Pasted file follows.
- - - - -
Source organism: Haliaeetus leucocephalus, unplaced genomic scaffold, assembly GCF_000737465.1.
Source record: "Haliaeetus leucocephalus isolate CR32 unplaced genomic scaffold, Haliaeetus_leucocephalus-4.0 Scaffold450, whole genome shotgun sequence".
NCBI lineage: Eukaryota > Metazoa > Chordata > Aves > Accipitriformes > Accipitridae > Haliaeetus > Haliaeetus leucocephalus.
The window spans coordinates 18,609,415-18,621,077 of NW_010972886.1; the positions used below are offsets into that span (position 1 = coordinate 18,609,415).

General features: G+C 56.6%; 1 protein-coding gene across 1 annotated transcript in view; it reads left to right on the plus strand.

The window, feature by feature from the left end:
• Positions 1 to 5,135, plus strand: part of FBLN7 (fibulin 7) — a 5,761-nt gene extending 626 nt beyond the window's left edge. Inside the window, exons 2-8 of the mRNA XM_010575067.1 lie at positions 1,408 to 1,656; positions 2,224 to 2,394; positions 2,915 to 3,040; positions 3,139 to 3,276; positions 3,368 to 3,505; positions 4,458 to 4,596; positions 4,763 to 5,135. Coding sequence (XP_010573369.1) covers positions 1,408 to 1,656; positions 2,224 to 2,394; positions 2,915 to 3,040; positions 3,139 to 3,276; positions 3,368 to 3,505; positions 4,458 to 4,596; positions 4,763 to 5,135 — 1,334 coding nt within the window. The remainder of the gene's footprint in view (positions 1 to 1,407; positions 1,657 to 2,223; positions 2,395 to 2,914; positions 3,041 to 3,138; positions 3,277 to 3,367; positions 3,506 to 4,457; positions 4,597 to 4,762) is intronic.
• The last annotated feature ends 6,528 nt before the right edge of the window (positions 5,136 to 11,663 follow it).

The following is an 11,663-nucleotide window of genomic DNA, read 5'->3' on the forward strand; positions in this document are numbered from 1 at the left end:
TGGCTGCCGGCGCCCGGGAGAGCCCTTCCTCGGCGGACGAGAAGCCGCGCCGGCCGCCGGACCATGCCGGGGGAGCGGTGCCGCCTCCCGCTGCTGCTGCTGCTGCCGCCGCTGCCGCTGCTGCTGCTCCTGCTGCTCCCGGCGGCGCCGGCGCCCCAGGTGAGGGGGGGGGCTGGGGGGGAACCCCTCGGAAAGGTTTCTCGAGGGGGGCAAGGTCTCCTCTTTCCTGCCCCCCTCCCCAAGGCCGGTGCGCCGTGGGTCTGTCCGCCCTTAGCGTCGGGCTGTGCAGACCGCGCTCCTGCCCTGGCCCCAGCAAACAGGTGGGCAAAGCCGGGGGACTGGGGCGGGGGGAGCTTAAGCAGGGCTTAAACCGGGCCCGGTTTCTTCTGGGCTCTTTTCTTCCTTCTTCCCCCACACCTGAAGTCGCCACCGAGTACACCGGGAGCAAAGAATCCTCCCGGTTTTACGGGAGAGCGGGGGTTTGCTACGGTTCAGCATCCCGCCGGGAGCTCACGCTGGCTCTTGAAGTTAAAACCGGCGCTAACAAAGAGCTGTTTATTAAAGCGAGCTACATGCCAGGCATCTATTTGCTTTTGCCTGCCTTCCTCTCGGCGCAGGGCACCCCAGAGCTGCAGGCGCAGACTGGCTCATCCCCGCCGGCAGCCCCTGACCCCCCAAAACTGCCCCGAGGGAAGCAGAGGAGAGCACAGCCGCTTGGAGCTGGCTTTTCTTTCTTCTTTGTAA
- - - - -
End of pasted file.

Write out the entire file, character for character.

Source organism: Haliaeetus leucocephalus, unplaced genomic scaffold, assembly GCF_000737465.1.
Source record: "Haliaeetus leucocephalus isolate CR32 unplaced genomic scaffold, Haliaeetus_leucocephalus-4.0 Scaffold450, whole genome shotgun sequence".
NCBI lineage: Eukaryota > Metazoa > Chordata > Aves > Accipitriformes > Accipitridae > Haliaeetus > Haliaeetus leucocephalus.
The window spans coordinates 18,609,415-18,621,077 of NW_010972886.1; the positions used below are offsets into that span (position 1 = coordinate 18,609,415).

General features: G+C 56.6%; 1 protein-coding gene across 1 annotated transcript in view; it reads left to right on the plus strand.

The window, feature by feature from the left end:
• Positions 1 to 5,135, plus strand: part of FBLN7 (fibulin 7) — a 5,761-nt gene extending 626 nt beyond the window's left edge. Inside the window, exons 2-8 of the mRNA XM_010575067.1 lie at positions 1,408 to 1,656; positions 2,224 to 2,394; positions 2,915 to 3,040; positions 3,139 to 3,276; positions 3,368 to 3,505; positions 4,458 to 4,596; positions 4,763 to 5,135. Coding sequence (XP_010573369.1) covers positions 1,408 to 1,656; positions 2,224 to 2,394; positions 2,915 to 3,040; positions 3,139 to 3,276; positions 3,368 to 3,505; positions 4,458 to 4,596; positions 4,763 to 5,135 — 1,334 coding nt within the window. The remainder of the gene's footprint in view (positions 1 to 1,407; positions 1,657 to 2,223; positions 2,395 to 2,914; positions 3,041 to 3,138; positions 3,277 to 3,367; positions 3,506 to 4,457; positions 4,597 to 4,762) is intronic.
• The last annotated feature ends 6,528 nt before the right edge of the window (positions 5,136 to 11,663 follow it).

The following is an 11,663-nucleotide window of genomic DNA, read 5'->3' on the forward strand; positions in this document are numbered from 1 at the left end:
TGGCTGCCGGCGCCCGGGAGAGCCCTTCCTCGGCGGACGAGAAGCCGCGCCGGCCGCCGGACCATGCCGGGGGAGCGGTGCCGCCTCCCGCTGCTGCTGCTGCTGCCGCCGCTGCCGCTGCTGCTGCTCCTGCTGCTCCCGGCGGCGCCGGCGCCCCAGGTGAGGGGGGGGGCTGGGGGGGAACCCCTCGGAAAGGTTTCTCGAGGGGGGCAAGGTCTCCTCTTTCCTGCCCCCCTCCCCAAGGCCGGTGCGCCGTGGGTCTGTCCGCCCTTAGCGTCGGGCTGTGCAGACCGCGCTCCTGCCCTGGCCCCAGCAAACAGGTGGGCAAAGCCGGGGGACTGGGGCGGGGGGAGCTTAAGCAGGGCTTAAACCGGGCCCGGTTTCTTCTGGGCTCTTTTCTTCCTTCTTCCCCCACACCTGAAGTCGCCACCGAGTACACCGGGAGCAAAGAATCCTCCCGGTTTTACGGGAGAGCGGGGGTTTGCTACGGTTCAGCATCCCGCCGGGAGCTCACGCTGGCTCTTGAAGTTAAAACCGGCGCTAACAAAGAGCTGTTTATTAAAGCGAGCTACATGCCAGGCATCTATTTGCTTTTGCCTGCCTTCCTCTCGGCGCAGGGCACCCCAGAGCTGCAGGCGCAGACTGGCTCATCCCCGCCGGCAGCCCCTGACCCCCCAAAACTGCCCCGAGGGAAGCAGAGGAGAGCACAGCCGCTTGGAGCTGGCTTTTCTTTCTTCTTTGTAA